We still will have a big job list for the shore crew and they only have about 12 days to do it so our mission is to get her there in the best condition we can, without compromising boatspeed.

That’s all for now. Better try and get a bit of sleep.

Phil ‘Blood’ Jameson – bowman

ERICSSON 4 SETS NEW RECORD

At 1310 GMT today, Ericsson 4 (Torben Grael/BRA) obliterated the 24-hour record run for a monohull when the team recorded a run of 593.23 nautical miles.

The previous record (562.96 nm) was set by ABN AMRO TWO/Sebastian Josse/FRA during leg two of the previous Volvo Ocean Race in 2006.  The new mark is subject to ratification by the World Sailing Speed Record Council.
PUMA (Ken Read/USA), in second place, has covered 561 nm, just short of ABN AMRO TWO’s record.  The new mark translates into an incredible average speed of 24.71 knots in conditions not best suited for a record-setting run.

Skipper Torben Grael and his crew have been pushing the boat hard all night, first eclipsing the previous mark at 0355 GMT. They have been adding to the record since then, although the current 30 knots of wind is likely to ease.

“It is a great achievement, but we were not really looking for it,” said Grael in a radio interview this morning.  “What we were looking for was a good ride on this weather system, and to stay in it as long as possible.”

Grael said: “We are doing 30 knots of boat speed.  The wind is around 28 – 32 knots but the waves (around eight metres) are not very good for us.  Conditions are marginal.  I think we have been pretty much on the edge. Perhaps if we had a better sea state, we might be able to go faster, but it is hard to go faster with waves like this.”

This will be the third time that Juan Kouyoumdjian has produced a record-breaking design.  The Argentinean was responsible for drawing the lines of the two ABN AMRO boats both of whom held the record in the previous edition of the race, as well as the current Ericsson 4.

For some days now the teams have been anticipating the possibility of a record-breaking run as they ride the current weather system, but concern over damage has led some to back off a little bit.

Simon Fisher, navigator of Telefónica Blue (Bouwe Bekking/NED) paid tribute to Grael and the crew of Ericsson 4. Fisher was the navigator on ABN AMRO TWO when it set the previous record.

“We have been way too close to the edge too early and, consequently, had to throttle back whilst watching the leaders streaking off into the sunset with a new 24 hour record,” Fisher wrote this morning. “Each position report has had the same frustrating story – more lost miles to the leaders. However at the same time it has been hard not to smile a little when you see the pace that Ericsson 4 has laid down. Deeply, deeply impressive to say the least.  It is a shame to see our old record from ABN AMRO TWO go, but, at the same time, these things are made to be broken and those boys are certainly doing it with style.”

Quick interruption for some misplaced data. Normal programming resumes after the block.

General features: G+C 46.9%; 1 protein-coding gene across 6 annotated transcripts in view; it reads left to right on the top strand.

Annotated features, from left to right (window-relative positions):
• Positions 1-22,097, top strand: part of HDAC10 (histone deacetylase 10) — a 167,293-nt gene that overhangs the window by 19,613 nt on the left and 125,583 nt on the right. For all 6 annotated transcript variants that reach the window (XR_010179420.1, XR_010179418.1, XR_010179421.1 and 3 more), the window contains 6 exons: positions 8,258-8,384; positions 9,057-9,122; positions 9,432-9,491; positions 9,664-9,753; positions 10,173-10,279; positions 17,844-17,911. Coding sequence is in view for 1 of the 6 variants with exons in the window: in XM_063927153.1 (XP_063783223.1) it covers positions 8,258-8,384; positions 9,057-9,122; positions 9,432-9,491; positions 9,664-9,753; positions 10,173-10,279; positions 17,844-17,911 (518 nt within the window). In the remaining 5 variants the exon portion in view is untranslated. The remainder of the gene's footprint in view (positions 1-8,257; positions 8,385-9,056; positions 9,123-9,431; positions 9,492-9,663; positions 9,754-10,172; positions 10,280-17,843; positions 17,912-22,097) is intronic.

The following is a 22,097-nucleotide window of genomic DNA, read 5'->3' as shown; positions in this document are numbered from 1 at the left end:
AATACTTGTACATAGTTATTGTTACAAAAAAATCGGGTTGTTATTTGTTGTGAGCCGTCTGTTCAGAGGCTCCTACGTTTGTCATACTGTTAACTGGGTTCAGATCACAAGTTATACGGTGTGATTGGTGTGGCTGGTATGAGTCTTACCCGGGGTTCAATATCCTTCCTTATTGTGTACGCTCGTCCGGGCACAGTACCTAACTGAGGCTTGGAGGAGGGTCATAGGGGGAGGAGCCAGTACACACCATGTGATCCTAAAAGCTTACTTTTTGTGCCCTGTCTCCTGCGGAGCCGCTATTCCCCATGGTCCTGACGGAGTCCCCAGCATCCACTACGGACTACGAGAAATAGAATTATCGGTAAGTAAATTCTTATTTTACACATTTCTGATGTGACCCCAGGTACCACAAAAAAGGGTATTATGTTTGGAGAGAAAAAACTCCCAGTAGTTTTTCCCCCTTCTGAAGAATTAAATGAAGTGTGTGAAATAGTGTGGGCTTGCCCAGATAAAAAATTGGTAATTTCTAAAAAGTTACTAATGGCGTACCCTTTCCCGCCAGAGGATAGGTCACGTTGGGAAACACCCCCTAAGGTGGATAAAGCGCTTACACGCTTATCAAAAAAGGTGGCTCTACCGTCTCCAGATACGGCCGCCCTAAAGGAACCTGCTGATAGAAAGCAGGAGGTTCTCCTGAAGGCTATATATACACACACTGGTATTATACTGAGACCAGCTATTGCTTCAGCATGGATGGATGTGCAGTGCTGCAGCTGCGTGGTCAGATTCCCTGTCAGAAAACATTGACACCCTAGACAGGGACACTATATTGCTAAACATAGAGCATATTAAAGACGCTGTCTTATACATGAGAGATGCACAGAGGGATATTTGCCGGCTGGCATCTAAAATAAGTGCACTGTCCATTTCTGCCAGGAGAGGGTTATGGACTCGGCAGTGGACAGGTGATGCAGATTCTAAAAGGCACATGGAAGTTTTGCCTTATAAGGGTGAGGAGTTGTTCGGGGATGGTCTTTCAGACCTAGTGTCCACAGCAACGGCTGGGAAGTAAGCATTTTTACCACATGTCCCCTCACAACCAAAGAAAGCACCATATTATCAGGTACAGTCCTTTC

Last night, Ian Walker/GBR, skipper of third-placed Green Dragon, and a newcomer to this race, wrote:  “This is insane.  Thirty-five knots of wind, pitch black, 1500 miles from land and we are desperately trying to squeeze more speed from a boat that feels and sounds like it is going to self destruct any second.”  The boat is currently sailing at around 29 knots.

From Team Russia (Andreas Hanakamp/AUT), navigator Wouter Verbraak says that on deck the spray-helmets are out and everybody on deck has their harness clipped on.  “Below decks we are desperately trying to hang on in our bunks.    The crashing, banging and squeaking of the rudders, the roaring of the water over the deck and the rushing of the water along the hull are just insane, and it is only when you put some music on your iPod that you can escape from this world of violence.”  Both Team Russia and Delta Lloyd (Ger O’Rourke) have taken a dive south to reach the favourable westerlies.

At 1300 today, Ericsson 4 was positioned slightly north of PUMA with Green Dragon behind them.  Further north still is Ericsson 3 (Anders’s Lewander/SWE) with Telefónica Blue (Bouwe Bekking/NED) and Telefónica Black (Fernando Echávarri/ESP) behind and to windward.

Telefónica Black has ripped two sails, which according to MCM Mikel Pasabant, made last night even harder, but the team was cheered to see their first Albatross, considered to be a good omen.

“Let’s see what happens.  He is a magic bird, the way he flies, without moving a single feather, effortless… amazing,” described Pasabant.

Leg One Day 19: 1315 GMT Volvo Ocean Race Positions
(boat name/country/skipper/nationality/distance to leader)


Ericsson 4 SWE (Torben Grael/BRA) DTF 1694
PUMA Racing Team USA (Ken Read/USA) +34
Green Dragon IRL/CHN (Ian Walker/GBR) +76
Ericsson 3 SWE (Anders Lewander/SWE) +113
Telefónica Blue ESP (Bouwe Bekking/NED) +145
Telefónica Black ESP (Fernando Echávarri/ESP) +155
Delta Lloyd IRL (Ger O’Rourke/IRL) +315
Team Russia RUS (Andreas Hanakamp/AUT) +337